In a new study from the University of Montreal, researchers found a human protein has potential benefits beyond oral and dental health.
Recent studies have shown that a protein present in the gingival epithelium (the part of the gums that surrounds the teeth) may have antimicrobial properties, in particular against the bacterium Porphyromonas gingivalis (P. gingivalis).
This study shows that in addition to playing a big role in periodontal disease, this bacterium may also be linked to neurodegenerative diseases such as Alzheimer’s.
The study sheds new light on secretory calcium-binding phosphoprotein proline-glutamine rich 1 (SCPPPQ1), a protein expressed by the cells of the junctional epithelium (a component that is directly attached to the tooth surface).
This protein might offer an additional strategy for addressing the problem of bacterial resistance.
The oral environment is the second-most-important microbiome in the human body after the gut, to which it is closely linked.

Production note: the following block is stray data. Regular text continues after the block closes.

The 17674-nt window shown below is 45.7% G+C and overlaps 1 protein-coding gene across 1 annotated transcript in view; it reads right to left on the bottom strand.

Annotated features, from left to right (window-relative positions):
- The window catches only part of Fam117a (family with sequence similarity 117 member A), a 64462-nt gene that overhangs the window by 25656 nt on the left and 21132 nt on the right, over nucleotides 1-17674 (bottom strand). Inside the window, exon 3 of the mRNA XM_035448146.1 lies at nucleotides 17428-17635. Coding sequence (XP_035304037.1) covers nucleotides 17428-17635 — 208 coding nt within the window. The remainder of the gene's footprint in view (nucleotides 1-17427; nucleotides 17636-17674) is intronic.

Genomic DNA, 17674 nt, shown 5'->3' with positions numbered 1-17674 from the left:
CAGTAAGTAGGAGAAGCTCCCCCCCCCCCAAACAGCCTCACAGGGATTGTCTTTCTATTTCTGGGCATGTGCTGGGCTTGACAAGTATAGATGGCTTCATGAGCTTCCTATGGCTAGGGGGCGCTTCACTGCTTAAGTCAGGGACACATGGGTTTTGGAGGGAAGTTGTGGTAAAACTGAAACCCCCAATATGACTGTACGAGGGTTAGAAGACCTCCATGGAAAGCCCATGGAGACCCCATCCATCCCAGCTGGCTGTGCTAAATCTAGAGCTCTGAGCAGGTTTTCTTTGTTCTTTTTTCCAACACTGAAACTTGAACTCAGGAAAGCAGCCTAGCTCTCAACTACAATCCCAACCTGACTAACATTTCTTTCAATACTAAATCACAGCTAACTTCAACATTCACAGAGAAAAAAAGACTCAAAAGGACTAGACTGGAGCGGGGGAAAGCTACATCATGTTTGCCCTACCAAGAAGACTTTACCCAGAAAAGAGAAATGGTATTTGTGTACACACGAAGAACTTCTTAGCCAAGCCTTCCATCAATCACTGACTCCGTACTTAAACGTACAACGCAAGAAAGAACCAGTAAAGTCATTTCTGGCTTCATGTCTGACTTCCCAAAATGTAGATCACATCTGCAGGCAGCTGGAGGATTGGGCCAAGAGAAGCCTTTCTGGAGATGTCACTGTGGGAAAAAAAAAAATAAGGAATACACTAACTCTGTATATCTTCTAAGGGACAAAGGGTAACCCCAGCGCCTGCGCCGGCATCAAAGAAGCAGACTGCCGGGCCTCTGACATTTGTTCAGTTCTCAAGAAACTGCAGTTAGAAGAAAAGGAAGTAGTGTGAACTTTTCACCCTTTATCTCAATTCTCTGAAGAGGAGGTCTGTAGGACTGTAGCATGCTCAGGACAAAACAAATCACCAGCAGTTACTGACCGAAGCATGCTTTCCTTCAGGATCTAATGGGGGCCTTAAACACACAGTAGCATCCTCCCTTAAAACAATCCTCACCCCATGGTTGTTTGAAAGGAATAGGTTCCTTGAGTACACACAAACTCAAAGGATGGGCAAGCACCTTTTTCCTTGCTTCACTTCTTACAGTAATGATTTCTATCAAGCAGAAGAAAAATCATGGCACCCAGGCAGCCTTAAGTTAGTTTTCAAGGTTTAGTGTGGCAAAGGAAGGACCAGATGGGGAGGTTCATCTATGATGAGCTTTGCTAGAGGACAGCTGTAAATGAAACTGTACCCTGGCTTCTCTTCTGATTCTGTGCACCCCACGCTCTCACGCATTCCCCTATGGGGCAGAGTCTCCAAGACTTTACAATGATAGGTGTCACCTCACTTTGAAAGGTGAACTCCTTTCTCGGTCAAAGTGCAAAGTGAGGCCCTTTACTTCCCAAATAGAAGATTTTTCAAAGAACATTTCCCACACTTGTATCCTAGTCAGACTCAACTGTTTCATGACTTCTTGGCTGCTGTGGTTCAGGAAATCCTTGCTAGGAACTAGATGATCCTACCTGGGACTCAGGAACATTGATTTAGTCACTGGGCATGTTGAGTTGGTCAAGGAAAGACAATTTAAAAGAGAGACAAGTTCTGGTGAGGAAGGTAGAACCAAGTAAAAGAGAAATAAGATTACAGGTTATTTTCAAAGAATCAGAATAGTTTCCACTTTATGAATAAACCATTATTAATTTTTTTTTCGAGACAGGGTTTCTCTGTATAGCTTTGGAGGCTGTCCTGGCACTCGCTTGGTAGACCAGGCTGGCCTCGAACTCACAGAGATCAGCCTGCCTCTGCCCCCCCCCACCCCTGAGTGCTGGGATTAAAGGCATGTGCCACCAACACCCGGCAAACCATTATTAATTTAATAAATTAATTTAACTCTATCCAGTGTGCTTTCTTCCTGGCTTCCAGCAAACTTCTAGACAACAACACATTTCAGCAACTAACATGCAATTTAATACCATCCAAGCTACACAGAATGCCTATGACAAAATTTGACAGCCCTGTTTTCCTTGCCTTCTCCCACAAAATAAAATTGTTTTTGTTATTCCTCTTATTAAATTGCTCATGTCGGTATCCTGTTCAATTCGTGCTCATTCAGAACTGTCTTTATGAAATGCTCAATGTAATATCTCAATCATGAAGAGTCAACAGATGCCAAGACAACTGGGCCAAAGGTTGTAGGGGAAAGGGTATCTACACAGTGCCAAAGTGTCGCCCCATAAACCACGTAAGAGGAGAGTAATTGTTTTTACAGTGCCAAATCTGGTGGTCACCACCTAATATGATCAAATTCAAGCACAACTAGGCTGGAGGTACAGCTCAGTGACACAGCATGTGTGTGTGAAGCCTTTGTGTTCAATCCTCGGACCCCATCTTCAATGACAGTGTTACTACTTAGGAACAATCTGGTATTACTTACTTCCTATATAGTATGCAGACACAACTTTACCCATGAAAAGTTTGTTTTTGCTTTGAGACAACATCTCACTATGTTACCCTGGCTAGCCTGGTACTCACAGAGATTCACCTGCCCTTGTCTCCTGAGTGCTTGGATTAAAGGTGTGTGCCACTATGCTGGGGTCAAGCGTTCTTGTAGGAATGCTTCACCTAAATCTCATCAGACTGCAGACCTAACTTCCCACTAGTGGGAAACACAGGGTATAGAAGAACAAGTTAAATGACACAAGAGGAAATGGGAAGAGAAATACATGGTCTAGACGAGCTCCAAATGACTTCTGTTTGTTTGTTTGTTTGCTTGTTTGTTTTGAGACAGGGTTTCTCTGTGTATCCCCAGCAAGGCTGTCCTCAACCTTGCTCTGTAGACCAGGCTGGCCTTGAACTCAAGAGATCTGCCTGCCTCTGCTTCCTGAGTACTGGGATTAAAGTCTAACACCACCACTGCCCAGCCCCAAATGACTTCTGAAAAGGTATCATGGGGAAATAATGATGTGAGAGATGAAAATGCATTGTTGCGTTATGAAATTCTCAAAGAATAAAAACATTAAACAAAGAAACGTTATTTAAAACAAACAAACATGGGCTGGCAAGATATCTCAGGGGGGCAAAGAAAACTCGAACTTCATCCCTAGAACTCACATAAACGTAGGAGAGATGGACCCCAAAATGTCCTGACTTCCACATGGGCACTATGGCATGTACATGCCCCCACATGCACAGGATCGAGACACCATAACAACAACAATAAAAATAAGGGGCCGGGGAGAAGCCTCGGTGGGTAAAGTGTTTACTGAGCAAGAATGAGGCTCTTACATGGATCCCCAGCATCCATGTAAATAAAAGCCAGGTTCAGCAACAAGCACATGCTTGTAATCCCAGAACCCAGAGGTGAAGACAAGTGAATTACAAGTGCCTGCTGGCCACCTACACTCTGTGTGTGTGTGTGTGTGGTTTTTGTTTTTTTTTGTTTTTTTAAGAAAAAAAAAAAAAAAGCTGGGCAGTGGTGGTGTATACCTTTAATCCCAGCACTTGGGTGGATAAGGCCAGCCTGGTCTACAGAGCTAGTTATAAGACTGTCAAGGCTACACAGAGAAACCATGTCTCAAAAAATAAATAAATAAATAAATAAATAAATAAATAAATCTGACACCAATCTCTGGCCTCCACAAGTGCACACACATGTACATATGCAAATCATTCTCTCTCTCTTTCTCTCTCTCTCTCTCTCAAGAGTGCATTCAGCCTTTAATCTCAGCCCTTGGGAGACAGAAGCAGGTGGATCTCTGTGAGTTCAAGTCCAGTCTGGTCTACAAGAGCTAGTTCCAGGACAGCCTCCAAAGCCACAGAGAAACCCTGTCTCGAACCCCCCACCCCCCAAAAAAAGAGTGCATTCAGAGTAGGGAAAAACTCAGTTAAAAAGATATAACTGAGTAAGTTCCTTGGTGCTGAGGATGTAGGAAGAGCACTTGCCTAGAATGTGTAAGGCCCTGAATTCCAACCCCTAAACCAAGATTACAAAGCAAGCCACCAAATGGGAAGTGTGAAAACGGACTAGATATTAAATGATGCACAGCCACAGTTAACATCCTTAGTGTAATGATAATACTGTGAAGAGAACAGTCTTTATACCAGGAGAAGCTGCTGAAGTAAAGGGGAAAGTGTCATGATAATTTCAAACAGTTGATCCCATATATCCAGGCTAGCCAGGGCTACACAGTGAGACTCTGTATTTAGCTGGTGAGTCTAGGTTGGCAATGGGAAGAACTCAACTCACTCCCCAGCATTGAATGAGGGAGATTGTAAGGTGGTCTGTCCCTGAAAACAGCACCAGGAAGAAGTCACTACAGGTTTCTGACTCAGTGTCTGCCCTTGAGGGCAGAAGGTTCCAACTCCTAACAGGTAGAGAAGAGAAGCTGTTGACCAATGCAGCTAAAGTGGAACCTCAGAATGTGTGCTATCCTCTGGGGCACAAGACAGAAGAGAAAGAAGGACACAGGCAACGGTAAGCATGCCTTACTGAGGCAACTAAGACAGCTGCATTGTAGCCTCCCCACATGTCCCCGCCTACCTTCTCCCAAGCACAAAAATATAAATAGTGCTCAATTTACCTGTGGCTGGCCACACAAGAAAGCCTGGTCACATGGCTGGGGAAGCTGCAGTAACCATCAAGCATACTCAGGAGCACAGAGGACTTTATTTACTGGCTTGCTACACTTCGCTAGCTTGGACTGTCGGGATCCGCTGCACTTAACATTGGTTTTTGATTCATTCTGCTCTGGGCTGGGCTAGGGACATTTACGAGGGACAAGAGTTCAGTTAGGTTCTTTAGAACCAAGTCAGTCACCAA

Within the mouth, the junctional epithelium is the part of the gum that seals off the tooth-supporting tissues from the aggressive oral environment.
Briefly put, its role is to make the gum adhere to the tooth and thus limit the passage of bacteria between the two structures.
The team says the teeth are the only place where the integral envelope of the human body is penetrated, so they are a critical location for the entry of bacteria.
As researchers have known for some years, oral infection by P. gingivalis is one of the major risk factors for the development of Alzheimer’s disease.
So because SCPPPQ1 may slow the growth of this bacterium and even destroy it, scientists can attack the cause of problems at its source and help prevent more than one disease.
The next phases of the study will investigate in greater depth the potential for SCPPPQ1 to prevent periodontal disease—when added to toothpaste, for example—and evaluate its ability to destroy bacteria that have already penetrated the seal between the gum and the tooth.
If you care about dementia risk, please read studies about new light treatment that may slow down Alzheimer’s disease, and exercise training that could reduce risk of Alzheimer’s disease.
For more information about brain health, please see recent studies about how to reduce frailty to lower dementia, and results showing this diet could reduce the risk of cognitive impairment, dementia.
The study is published in Scientific Reports and was conducted by Antonio Nanci et al.
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